D) On that same half, make slices accross the onion, from right to left. You can slice all the way through the onion from top to bottom, but again, don’t slice all the way through the root end of the onion.
You have now essentially made the onion into a sliced grid held together loosely at the root end.
E) Now slice along the last axis, from the front to the root end.
If you have done all the other steps and make these final slices close together, the dice should be fine and even.
F) Once you reach the end of the onion (the point where the cuts you made earlier all stop), take the little bit of onion left and just sort of slice it long ways and then across, dicing it as well. This technique works here because you’re only working with a small bit of onion. It would be utter chaos to do this for the entire onion, do you hear me? UTTER. CHAOS.
G) Repeat with the other half of the onion, if using both halves.
H) YOU ARE WELCOME.
Anyway, back to the other burrito fixins.
Chop the cherry tomatoes. I prefer cherry to regular tomatoes because cherry ones are much better year round, while big ones get all mealy when it’s not summertime. Chopping tomatoes can be a pain in the ass though, so here’s a cool technique:
Take two tupperware lids, and put the tomatoes in between.
Take a serrated knife and gently saw between the lids. It will half all the tomatoes in a single go. Like magic!
If you want to get really advanced, carefully roll the tomatoes a half turn so that the slide is on the side, and do the trick again. Now the tomatoes are quartered!
Core and dice the cabbage, if using. I love cabbage. It’s super good for you, too.
Chop the cabbage similarly to the onion for small pieces:
Grate the cheese! Drain and rinse the beans when they’re done! Put everything in tupperware! Agghhhhh!! The beans are in tupperware in this photo because I cooked the beans and then finished them later. If you simmer them and then plan to immediately cook them, skip this step. It’s useful to put all the toppings straight into tupperware if you’re planning to make burritos for lunch all week, because then they’re good to go straight into the fridge.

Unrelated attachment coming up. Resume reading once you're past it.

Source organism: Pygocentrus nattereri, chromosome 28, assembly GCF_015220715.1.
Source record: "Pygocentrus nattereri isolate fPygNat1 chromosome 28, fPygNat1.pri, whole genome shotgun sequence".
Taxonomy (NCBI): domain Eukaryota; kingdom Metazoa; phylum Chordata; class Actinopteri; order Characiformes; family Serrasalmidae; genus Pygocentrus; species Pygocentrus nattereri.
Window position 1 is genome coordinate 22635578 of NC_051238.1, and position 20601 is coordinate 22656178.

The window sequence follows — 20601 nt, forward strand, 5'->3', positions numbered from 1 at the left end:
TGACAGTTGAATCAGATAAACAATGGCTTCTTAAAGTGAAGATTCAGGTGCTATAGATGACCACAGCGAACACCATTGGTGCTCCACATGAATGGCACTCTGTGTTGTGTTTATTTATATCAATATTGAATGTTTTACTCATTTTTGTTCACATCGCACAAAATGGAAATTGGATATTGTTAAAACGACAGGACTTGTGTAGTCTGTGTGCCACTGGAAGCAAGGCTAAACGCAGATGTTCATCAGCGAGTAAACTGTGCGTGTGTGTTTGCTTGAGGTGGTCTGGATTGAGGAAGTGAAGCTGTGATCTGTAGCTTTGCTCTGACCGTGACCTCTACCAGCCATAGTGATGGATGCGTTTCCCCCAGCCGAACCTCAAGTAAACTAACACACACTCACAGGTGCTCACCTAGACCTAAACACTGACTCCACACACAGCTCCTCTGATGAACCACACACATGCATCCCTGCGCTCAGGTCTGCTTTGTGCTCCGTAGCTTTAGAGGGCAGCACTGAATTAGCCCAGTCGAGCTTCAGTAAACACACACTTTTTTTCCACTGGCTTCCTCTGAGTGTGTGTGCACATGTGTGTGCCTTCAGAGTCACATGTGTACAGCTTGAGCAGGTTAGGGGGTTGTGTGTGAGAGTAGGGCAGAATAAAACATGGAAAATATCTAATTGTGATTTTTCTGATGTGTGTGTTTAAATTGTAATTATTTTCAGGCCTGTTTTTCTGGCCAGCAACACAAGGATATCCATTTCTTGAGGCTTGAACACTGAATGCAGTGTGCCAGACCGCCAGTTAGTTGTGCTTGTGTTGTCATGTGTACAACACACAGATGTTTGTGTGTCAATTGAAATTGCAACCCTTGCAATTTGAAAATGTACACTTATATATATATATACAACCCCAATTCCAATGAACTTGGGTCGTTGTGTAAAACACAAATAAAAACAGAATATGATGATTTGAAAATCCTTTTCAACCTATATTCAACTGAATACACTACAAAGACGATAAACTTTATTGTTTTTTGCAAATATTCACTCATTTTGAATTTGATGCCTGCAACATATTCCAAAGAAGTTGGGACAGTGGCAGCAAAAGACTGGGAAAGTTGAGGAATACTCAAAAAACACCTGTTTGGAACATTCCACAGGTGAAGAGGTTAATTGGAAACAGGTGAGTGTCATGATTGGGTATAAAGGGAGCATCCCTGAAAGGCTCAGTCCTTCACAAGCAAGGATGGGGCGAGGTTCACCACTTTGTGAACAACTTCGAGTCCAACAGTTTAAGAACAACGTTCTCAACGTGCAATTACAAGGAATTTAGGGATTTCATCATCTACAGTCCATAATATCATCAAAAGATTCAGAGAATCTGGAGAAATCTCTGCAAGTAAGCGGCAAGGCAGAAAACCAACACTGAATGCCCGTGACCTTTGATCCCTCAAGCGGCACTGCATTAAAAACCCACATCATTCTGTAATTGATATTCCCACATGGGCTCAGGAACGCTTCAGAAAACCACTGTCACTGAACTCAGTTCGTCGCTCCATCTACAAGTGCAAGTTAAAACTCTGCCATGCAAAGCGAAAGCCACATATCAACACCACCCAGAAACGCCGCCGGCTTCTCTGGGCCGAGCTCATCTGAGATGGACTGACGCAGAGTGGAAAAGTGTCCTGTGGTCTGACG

6. Finish the beans.
Heat the oil in a large skillet over medium heat. Once it’s hot, add the peppers, yellow onion, and garlic from step 4.
Cook until beginning to soften, several minutes.
Add the beans. At this point, I like to add in chili powder, cumin, and cayenne for some extra spice.
As I mentioned in the recipe proper, start with 1 tsp chili, and 1/2 each of cumin and cayenne. That will probably not be enough, so add more a bit at a time until you’re happy with the taste. THEN add salt and pepper – I wouldn’t add the salt first, just because the spices can sort of change the flavors up. Continue to cook the beans for about 3-5 more minutes, until the veggies are fully cooked and the spices are well incorporated. If the skillet dries out, add a bit of water or broth.
Remove from heat and put into a big ole tupperware once it’s cool enough.
7. ASSEMBLE THAT BREET LIKE YOU WORK AT CHIPOTLE.
A critical component here is the tortillas. Get the biggest ones you can find; if you want to fit in enough beans to keep you full, the burrito needs to be fairly large. For me, that meant getting the weirdly packaged, potentially illegal tortillas from my local international grocery.
If I’m eating the burrito right away, I like to warm up the tortilla. You can do this by wrapping it in foil and putting it in the oven, but you can also just put a damp paper towel on top and nuke it for 10 seconds. It will be nice and soft and warm.
Layer on all the goodies. If they’re being reheated from leftovers, I usually microwave them individually and then put them in the burrito once hot. If the burrito was made ahead of time, wrap the little bugger in foil and stick it in the oven or toaster oven. You’ll notice this particular burrito is meat-free, but that’s more out of laziness than anything else. Feel free to add the cooked meat of your choosing.
Roll one side along the filling to “tuck” it underneath. This will create a tight roll, which, as we all know, is critical. Fold in those ends (the short edges), and finish the roll. If you’re having trouble conceptualizing that, here is a person who literally works at Chipotle showing you how to some funky jazz music.
Wrap it in foil if you’re saving it for later, or eat it right away!
Taking a photo of a burrito is apparently fucking difficult.
Eating a burrito is not difficult.
Until next time.